Willie Opens Can of Worms

NY Mets can of wormsOh no, Willie … say it ain’t so …

At some point yesterday, the “collapse” of 2007 was again broached, and though Willie Randolph has heard this question at least a thousand times since last October, he suddenly added a sour-tasting lemon twist to his standard answer:

“In our mind, we moved on,” Randolph said of last season’s historic meltdown. “Obviously, the fans are having a tough time moving past that.” (NY Post)

Hoo boy … way to open up a can of worms there, Willie!

I wasn’t in the lockerroom, and thus didn’t hear the questions being fired at Randolph, so I’m willing to cut him some slack. But, the fact that the fans have been invoked will not help Willie’s already fragile image, nor quiet the Shea boo birds.

From The New York Times:

“My players are out there trying to win ballgames,” Randolph said. “They’re busting their butt trying to do that. I don’t think anyone should react to the fan reaction. When we start to play well, then you’ll start to see a change in all that. As far as my players, we don’t talk about it. We don’t concern ourselves with it.”

That does not mean he has not noticed the fans’ concern.

“In spring training we were past that,” Randolph said. “Obviously the fans are having a tough time moving past that. So we just hope that they eventually get behind this team, because we’re going to make them real proud before the year is over.”

Yeah, Willie, I can taste the Champagne now ….

Here’s my take: you can’t say you don’t concern yourself with something, but readily admit to it and also have a solution for it. Willie’s attempt at Jedi mind tricks will not convince me that the players are ignoring the boos at Shea Stadium — it’s obviously been discussed among his “tight knit group”.

As loyal reader Walnutz stated:

This is not a majority of the fans at Shea (believe me, they’d know if it was) — and anyone on the roster who feels it’s a “problem” for them, should be relieved of their aggravation immediately.

Agreed — as annoying and embarrassing the booing at Shea has become, it’s a small minority of fans. The Mets players think they’re getting booed? Apparently they weren’t paying attention when Braden Looper appeared in the 2006 NLCS.

And while I admire Willie for not ducking a question about the New York fans, Walnutz also has another good point:

Someone in the media asks you a question like this, when you know nothing good can come from it? *give a chuckle — and don’t answer*

By answering the question, Willie may have driven the wedge between the team and its fans. Or as Isuzude says:

The problem I’m picking up on is that there is a rampant mentality of “us” vs. “them.” It’s the fans against the team. And that’s not helping anybody.

I agree with ‘dude — there is an “us vs. them” taking shape at Shea — it’s a small snowball, but Willie’s words have started it rolling down the hill. And like ‘dude, I further agree that Willie is right — many fans haven’t gotten over “the collapse”. But at the same time I’m not certain ALL the Mets have fully recovered.

There’s a genuine possibility that many Mets simply don’t enjoy playing in New York City — during down times, anyway. They may be professionals and their performance may not be drastically affected, but it could be affected just enough to mean the difference between winning and losing a few ballgames. Playing at the MLB level, it doesn’t take much to give the other team an advantage on a given night.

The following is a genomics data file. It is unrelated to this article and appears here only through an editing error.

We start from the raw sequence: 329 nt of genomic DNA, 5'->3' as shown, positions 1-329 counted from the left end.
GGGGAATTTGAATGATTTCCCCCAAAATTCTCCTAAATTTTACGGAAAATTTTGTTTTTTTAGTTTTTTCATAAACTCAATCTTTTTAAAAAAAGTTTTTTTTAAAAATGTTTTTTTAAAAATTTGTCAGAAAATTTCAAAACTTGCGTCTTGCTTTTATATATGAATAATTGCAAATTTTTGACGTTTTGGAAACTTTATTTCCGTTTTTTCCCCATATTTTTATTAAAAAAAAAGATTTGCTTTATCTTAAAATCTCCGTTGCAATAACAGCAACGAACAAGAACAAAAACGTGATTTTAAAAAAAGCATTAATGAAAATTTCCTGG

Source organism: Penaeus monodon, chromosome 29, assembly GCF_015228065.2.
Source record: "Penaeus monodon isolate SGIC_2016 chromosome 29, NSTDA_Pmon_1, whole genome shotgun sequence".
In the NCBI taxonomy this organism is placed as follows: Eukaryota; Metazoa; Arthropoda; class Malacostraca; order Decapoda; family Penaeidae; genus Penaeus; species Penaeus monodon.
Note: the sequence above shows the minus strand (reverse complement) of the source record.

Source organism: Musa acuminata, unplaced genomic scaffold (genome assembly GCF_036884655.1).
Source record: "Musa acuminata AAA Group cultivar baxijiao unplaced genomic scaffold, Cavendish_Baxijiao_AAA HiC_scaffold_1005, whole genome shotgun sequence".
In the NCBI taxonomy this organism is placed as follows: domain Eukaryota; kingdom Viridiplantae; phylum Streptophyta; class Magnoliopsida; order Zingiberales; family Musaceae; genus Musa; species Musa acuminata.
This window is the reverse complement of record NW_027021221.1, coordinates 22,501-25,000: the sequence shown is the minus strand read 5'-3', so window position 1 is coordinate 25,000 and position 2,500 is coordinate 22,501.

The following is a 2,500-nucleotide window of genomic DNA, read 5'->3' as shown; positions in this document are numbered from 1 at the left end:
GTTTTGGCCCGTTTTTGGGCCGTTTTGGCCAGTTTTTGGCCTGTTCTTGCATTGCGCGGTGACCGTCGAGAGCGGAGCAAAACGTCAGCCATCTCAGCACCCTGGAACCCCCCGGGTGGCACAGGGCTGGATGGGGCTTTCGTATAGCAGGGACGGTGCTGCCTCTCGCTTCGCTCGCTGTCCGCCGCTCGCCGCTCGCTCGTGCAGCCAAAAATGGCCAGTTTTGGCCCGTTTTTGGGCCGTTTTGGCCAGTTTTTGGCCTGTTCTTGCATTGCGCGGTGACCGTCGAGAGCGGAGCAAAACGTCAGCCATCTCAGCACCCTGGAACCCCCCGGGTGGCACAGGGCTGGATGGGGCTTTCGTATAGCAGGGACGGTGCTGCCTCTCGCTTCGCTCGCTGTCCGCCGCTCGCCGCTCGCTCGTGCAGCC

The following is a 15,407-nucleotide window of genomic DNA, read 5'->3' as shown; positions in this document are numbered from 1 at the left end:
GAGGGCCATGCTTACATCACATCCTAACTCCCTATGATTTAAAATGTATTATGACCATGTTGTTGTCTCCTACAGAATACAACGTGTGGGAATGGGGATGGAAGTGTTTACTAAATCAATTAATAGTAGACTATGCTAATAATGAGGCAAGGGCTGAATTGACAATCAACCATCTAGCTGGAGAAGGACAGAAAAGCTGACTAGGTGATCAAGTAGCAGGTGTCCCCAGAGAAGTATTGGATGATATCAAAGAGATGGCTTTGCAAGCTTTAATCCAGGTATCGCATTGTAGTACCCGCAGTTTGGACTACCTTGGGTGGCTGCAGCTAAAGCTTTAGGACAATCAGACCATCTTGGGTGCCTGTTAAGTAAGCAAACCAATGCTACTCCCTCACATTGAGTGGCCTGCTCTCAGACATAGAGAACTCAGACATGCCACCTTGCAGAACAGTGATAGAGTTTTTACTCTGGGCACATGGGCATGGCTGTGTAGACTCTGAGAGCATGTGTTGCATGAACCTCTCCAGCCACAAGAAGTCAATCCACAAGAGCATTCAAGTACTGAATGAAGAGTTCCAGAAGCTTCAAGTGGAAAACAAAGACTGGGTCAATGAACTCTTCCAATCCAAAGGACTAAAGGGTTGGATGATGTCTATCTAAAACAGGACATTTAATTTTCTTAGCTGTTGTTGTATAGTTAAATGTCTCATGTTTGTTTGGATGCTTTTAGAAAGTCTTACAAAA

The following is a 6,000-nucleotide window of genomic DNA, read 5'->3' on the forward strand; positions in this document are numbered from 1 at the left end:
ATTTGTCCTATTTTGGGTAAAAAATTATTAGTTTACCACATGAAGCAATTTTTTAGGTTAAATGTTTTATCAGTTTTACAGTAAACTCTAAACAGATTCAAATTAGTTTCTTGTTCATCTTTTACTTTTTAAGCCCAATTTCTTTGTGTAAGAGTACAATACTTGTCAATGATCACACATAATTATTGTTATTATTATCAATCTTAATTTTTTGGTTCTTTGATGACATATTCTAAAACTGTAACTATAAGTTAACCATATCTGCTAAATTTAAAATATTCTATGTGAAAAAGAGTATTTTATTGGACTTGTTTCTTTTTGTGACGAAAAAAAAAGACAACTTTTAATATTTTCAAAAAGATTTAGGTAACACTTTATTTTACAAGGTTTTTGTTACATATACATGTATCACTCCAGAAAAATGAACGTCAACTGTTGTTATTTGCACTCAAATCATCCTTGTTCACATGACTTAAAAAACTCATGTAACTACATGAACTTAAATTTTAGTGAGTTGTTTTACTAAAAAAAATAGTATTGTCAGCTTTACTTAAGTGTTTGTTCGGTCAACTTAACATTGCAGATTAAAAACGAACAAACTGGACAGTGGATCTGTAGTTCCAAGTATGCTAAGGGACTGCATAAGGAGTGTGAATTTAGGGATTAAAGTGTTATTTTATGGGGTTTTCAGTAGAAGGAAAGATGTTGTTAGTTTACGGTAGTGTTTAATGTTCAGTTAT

Last year’s 41-40 record at Shea is an indication that the Mets simply didn’t feel comfortable playing at home. Some may point to the cool early season weather of NYC as a problem for the many Mets who hail from warm-weather climates. However, that argument doesn’t play well when you consider that the 2007 Mets began their season 15-9 in April and 19-9 in May (14-10 at home during that span).

Interestingly, the Mets have started out 9-5 at home this season — so if the fans are affecting certain players, it’s not (yet) enough to change the outcome of games. But what if this wedge continues to be driven? What if the boo-birds begin to wear on some of the players?

Bottom line: this can of worms should not have been opened — it should have remained a non-issue. Hopefully the Mets will go on a hot streak, and the Shea boo-birds will find their way back to the Bronx, and we can all have a happy summer in the city.

Joe Janish began MetsToday in 2005 to provide the unique perspective of a high-level player and coach -- he earned NCAA D-1 All-American honors as a catcher and coached several players who went on to play pro ball. As a result his posts often include mechanical evaluations, scout-like analysis, and opinions that go beyond the numbers. Follow Joe's baseball tips on Twitter at @onbaseball and at the On Baseball Google Plus page.
  1. murph May 7, 2008 at 12:34 am
    “Obviously, the fans are having a tough time moving past that.”

    Some fans are suffering from post-traumatic stress disorder.
    Yes, the Mets must put last season’s colossal collapse behind them.
    As professionals, they had better! But to ask the same from the fans is simply not realistic.

    Fan is short for fanatic. Fans are emotionally invested in a team’s fortune. Fans have been following the Mets longer than any of the players have worn a Mets uniform. Fans suffer through years of mediocrity and get excited when the post season is dangled in front of them.

    Many of these fans were not at those last games in September, so they never got a chance to give a big F-U to the players who let them down.

    To paraphrase Chris Rock’s:
    “I’m not saying he should have killed her, but I understand”.
    I say:
    I don’t condone booing your home team, but I understand.